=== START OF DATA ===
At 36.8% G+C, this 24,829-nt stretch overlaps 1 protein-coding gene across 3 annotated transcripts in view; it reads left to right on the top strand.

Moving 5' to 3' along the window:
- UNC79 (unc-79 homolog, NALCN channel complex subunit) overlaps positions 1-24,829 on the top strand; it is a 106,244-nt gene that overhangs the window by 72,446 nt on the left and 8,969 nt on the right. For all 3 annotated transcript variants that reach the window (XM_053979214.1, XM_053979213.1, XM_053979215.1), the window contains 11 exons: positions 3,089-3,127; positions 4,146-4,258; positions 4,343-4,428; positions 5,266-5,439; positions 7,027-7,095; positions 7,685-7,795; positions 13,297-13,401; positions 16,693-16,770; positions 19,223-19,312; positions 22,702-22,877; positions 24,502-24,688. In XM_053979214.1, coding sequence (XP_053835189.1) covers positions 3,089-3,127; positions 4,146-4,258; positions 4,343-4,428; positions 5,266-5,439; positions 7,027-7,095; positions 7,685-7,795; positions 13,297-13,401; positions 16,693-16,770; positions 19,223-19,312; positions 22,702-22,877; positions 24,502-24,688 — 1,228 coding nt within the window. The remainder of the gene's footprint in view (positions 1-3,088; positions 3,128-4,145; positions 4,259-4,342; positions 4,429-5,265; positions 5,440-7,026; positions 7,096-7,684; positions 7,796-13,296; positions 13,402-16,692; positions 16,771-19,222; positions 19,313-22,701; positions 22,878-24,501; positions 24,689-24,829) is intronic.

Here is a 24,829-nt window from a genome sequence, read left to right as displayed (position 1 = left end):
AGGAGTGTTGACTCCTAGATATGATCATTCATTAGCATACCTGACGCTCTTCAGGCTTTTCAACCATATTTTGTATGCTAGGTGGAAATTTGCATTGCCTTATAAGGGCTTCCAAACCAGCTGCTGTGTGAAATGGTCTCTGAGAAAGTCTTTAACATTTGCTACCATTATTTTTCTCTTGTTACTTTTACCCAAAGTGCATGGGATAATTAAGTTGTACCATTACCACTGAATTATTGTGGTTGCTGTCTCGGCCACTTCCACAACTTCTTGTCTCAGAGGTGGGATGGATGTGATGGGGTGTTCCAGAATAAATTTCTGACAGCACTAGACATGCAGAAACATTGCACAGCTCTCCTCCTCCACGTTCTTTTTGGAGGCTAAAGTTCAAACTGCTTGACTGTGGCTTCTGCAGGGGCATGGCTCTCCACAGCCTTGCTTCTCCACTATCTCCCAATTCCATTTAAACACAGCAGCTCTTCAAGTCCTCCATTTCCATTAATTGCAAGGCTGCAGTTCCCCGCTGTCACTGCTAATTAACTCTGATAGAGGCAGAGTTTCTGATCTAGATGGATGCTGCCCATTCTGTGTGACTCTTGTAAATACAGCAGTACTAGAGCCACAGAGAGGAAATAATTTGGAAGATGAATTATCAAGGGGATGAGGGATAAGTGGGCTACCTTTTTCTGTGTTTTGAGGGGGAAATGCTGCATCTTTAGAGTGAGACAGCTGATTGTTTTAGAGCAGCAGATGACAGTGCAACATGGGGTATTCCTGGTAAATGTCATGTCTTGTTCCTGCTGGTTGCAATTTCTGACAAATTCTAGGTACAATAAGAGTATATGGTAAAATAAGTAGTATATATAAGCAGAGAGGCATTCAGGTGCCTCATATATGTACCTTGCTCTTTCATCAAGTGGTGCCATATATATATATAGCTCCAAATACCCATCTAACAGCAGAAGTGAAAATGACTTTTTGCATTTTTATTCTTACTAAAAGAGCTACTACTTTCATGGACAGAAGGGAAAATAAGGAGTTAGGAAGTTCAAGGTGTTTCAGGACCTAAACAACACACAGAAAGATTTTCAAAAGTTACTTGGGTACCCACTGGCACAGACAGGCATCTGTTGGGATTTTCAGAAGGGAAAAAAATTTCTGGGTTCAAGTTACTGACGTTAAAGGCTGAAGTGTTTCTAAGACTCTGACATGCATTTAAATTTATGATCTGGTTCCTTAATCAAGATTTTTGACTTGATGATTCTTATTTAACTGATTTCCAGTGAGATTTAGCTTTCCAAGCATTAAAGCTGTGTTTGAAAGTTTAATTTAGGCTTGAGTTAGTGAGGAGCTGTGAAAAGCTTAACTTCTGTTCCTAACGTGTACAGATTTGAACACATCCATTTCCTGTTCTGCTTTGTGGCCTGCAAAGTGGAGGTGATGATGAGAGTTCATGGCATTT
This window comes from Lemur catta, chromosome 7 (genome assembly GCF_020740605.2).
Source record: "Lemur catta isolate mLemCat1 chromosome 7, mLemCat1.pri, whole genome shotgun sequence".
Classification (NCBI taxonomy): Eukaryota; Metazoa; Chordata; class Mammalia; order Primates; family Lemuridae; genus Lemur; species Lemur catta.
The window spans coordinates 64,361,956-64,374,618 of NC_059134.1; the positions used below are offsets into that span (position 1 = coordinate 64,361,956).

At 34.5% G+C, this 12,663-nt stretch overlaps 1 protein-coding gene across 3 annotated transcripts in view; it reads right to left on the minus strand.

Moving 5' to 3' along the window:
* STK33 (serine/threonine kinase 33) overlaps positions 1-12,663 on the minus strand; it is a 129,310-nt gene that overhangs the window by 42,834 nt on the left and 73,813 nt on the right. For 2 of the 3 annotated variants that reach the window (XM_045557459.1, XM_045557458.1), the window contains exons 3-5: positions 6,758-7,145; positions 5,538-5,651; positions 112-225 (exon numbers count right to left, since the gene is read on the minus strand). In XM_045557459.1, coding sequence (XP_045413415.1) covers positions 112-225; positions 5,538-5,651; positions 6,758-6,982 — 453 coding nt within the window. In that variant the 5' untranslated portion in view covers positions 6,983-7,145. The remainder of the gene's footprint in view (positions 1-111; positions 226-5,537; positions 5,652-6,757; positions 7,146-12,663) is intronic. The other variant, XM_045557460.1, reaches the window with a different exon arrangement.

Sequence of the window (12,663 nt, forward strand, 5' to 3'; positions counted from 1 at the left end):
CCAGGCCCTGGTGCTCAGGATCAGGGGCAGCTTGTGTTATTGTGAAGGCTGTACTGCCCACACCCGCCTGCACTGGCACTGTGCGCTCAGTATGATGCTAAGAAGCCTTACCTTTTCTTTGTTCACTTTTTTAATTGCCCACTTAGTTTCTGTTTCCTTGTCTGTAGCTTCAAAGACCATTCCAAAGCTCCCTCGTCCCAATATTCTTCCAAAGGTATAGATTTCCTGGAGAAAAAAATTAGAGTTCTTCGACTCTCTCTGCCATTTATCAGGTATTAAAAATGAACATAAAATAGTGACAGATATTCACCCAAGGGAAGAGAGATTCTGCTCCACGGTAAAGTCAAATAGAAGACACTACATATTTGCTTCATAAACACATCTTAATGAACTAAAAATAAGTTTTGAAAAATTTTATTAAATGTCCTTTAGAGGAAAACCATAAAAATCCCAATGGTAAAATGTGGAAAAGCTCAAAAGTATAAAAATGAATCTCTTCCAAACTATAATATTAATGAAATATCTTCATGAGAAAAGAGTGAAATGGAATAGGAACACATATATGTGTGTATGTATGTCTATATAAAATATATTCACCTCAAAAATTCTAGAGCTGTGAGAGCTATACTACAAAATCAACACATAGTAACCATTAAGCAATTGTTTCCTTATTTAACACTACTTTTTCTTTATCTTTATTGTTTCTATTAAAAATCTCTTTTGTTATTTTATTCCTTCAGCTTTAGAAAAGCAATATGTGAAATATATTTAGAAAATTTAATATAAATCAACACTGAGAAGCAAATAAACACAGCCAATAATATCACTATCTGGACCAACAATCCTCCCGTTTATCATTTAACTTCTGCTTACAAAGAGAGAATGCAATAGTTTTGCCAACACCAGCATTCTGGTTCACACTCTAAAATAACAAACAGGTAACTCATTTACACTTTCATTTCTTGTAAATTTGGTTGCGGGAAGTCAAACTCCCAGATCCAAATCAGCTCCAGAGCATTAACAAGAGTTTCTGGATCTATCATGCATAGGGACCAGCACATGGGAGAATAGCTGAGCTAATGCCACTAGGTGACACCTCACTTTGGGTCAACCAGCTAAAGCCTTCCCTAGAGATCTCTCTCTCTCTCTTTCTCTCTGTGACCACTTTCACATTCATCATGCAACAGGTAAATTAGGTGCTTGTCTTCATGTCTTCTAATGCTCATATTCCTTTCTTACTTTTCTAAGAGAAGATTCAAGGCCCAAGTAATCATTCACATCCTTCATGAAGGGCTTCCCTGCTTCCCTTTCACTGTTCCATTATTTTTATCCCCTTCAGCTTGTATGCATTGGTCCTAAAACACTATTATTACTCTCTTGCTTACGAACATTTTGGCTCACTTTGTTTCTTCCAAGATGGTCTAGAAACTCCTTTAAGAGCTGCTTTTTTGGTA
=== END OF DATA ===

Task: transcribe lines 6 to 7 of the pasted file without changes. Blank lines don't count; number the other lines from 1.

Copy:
This window comes from Lemur catta, chromosome 7 (genome assembly GCF_020740605.2).
Source record: "Lemur catta isolate mLemCat1 chromosome 7, mLemCat1.pri, whole genome shotgun sequence".